Personality Disorders

 

Learn more about the symptoms of various personality disorders.  The most common treatments for these disorders are psychotherapy and off-label (not FDA approved) use of antidepressants or mood stabilizers.  


Cluster A Personality Disorders

Paranoid Personality Disorder

  • A pervasive distrust and suspiciousness of others such that their motives are interpreted as malevolent, beginning in early adulthood and present with at least four of the following:
    • Suspects that others are exploiting, harming or deceiving him or her.
    • Is preoccupied with doubts about the loyalty or trustworthiness of friends or acquaintances.
    • Is reluctant to confide in others because of fear that the information will be used against him or her.
    • Reads hidden meanings into benign remarks or events.
    • Persistently bears grudges.
    • Perceives attacks on his or her character or reputation that are not perceived by others and is quick to react angrily or to counterattack.
    • Has recurrent suspicions about the faithfulness of a significant other or sexual partner.
  • These symptoms cannot be attributed to any substance, medication, or other medical or mental condition.

Schizoid Personality Disorder

  • A pervasive pattern of detachment fro social relationships and a restricted range of expression of emotions, beginning in early adulthood, as indicated by the presence of at least four of the following:
    • Does not desire or enjoy close relationships, including family.
    • Almost always chooses solitary activities.
    • Has little or no interest in having sexual experiences with another person.
    • Take pleasure in few activities.
    • Lacks close friends.
    • Appears indifferent to the praise or criticism of others.
    • Show emotional coldness or less emotional responses.
  • These symptoms cannot be attributed to any substance, medication, or other medical or mental condition.

Schizotypal Personality Disorder

  • A pervasive pattern of social and interpersonal deficits marked by discomfort with close relationships as well as by cognitive or perceptual disorder distortions and eccentricities of behavior, beginning in early adulthood, as indicated by the presence of at least five of the following:
    • Ideas of reference (when an individual believes innocuous events or coincidences are about him or her).
    • Odd beliefs or magical thinking (the irrational belief that one events happens as a result of another) that influences behavior and is inconsistent with social norms.
    • Unusual perceptual experiences, including bodily illusions.
    • Odd thinking and speech.
    • Paranoid ideation or suspiciousness.
    • Inappropriate or constricted emotions.
    • Behavior or appearance that is eccentric, odd or peculiar.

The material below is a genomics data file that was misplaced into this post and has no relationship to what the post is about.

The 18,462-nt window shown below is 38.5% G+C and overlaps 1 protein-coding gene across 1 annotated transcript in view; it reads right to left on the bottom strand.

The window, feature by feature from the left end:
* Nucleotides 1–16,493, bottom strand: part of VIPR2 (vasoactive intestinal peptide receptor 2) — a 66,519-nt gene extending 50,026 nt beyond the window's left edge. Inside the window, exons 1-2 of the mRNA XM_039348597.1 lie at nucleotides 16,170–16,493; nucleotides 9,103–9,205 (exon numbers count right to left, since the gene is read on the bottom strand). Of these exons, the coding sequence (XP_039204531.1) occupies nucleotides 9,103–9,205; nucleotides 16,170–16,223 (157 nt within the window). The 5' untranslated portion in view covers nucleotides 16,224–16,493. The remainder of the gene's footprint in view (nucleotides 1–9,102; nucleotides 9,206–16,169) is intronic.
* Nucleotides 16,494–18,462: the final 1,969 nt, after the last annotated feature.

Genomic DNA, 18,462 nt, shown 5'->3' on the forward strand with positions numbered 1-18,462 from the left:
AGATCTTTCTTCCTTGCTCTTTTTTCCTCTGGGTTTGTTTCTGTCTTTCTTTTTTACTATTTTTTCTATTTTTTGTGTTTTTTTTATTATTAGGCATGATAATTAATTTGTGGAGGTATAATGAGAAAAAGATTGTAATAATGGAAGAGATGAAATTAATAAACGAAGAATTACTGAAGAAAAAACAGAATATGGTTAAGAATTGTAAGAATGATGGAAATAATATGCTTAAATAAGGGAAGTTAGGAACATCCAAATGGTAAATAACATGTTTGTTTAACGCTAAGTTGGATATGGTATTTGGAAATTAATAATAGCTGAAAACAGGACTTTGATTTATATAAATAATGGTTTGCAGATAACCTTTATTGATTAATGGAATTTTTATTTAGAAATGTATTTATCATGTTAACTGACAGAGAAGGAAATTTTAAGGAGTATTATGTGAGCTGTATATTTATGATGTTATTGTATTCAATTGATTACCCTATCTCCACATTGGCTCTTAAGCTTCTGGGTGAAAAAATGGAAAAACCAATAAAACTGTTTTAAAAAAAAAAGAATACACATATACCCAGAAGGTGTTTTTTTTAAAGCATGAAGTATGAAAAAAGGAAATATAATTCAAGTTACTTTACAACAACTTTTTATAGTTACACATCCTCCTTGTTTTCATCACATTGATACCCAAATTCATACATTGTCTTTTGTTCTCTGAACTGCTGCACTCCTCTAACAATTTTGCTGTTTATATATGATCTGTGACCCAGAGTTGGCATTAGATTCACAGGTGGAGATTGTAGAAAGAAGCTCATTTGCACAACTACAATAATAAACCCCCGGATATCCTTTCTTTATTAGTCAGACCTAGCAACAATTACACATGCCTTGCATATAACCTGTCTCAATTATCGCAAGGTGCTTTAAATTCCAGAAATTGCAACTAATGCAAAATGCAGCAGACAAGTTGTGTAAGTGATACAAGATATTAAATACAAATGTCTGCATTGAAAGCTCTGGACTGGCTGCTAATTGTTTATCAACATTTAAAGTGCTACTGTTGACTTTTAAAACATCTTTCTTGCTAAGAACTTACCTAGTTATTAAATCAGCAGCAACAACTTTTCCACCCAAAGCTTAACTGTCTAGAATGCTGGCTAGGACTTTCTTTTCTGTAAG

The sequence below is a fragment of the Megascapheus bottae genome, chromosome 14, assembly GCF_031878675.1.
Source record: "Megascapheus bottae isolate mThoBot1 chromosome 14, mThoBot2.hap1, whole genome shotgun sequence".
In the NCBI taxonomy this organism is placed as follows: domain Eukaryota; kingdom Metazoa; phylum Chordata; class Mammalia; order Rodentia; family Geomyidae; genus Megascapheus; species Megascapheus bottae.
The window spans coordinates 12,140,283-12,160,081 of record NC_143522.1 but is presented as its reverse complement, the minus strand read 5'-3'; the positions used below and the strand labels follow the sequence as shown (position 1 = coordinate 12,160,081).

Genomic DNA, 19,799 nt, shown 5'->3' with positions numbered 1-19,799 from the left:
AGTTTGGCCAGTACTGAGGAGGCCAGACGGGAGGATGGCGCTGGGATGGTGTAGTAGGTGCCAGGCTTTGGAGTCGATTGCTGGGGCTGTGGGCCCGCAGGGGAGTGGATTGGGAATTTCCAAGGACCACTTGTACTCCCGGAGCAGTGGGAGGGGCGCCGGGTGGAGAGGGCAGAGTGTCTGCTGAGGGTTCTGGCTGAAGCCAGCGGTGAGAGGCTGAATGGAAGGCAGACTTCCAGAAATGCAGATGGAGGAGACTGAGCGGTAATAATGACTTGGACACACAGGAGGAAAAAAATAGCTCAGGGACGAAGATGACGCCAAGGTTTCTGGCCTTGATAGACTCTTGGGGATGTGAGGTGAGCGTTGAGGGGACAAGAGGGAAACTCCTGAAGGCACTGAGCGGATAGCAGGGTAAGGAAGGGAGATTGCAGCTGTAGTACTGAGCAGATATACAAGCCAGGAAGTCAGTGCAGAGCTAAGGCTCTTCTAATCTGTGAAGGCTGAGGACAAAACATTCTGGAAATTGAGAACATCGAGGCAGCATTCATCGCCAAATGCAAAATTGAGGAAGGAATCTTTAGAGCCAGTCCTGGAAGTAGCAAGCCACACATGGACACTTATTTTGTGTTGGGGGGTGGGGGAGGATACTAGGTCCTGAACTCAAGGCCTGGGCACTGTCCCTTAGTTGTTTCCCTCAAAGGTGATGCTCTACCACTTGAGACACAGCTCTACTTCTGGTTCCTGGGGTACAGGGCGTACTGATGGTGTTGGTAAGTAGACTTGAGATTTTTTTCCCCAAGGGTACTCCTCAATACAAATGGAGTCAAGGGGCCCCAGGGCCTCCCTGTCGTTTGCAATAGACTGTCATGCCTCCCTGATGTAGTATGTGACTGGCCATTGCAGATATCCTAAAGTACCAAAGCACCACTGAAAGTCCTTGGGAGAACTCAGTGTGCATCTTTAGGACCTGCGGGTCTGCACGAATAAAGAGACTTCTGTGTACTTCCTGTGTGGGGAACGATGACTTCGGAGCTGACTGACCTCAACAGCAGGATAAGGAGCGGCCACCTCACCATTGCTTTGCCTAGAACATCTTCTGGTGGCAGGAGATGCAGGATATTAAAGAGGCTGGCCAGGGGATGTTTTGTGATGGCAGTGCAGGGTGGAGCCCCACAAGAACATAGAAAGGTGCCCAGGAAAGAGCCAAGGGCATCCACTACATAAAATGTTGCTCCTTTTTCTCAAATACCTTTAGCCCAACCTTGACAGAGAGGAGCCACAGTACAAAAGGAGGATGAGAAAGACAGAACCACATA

• Lack of close friends or confidants.
    • Excessive social anxiety associated with paranoid fears.
  • These symptoms cannot be attributed to any substance, medication, or other medical or mental condition.

Cluster B Personality Disorders

 Antisocial Personality Disorder 

  • A pervasive pattern or disregard for and violation of the rights of others, occurring since age 15, as indicated by at least three of the following:
    •  Failure to conform to social norms with respect to the law, as evidenced by repeatedly performing acts that are grounds for arrest.
    • Deceitfulness, as evidenced by repeated lying, use of aliases or conning others.
    • Failure to plan ahead or impulsivity.
    • Irritability and aggressiveness, as evidenced by repeated physical fights.
    • Reckless disregard for the safety of self or others.
    • Consistent irresponsibility, as evidenced by repeated issues with work behavior or honoring financial obligations.
    • Lack of remorse or rationalizing having mistreated, hurt, or stolen from another.
  • The individual is at least 18 years old.
  • There is evidence of conduct disorder before age 15 years.
  • These symptoms cannot be attributed to any substance, medication, or other medical or mental condition.

Borderline Personality Disorder 

  • A pervasive pattern or instability of interpersonal relationships, self image, and emotions, and marked impulsivity, beginning in early adulthood, as indicated by at least five of the following:
    • Frantic efforts to avoid real or imagined abandonment.
    • A pattern of unstable and intense interpersonal relationships characterized by alternating between extremes of idealization (attributing exaggerated positive qualities to self or others) and devaluation (attributing exaggerated negative qualities to self or others).
    • Identity disturbance (unstable sense of self or self-image).
    • Impulsivity in at least two areas of life that are potentially self-damaging, such as sexual activity, spending habits, substance abuse, reckless driving or binge eating.
    • Self-mutilating behavior or recurrent suicidal behavior, gestures, or threats.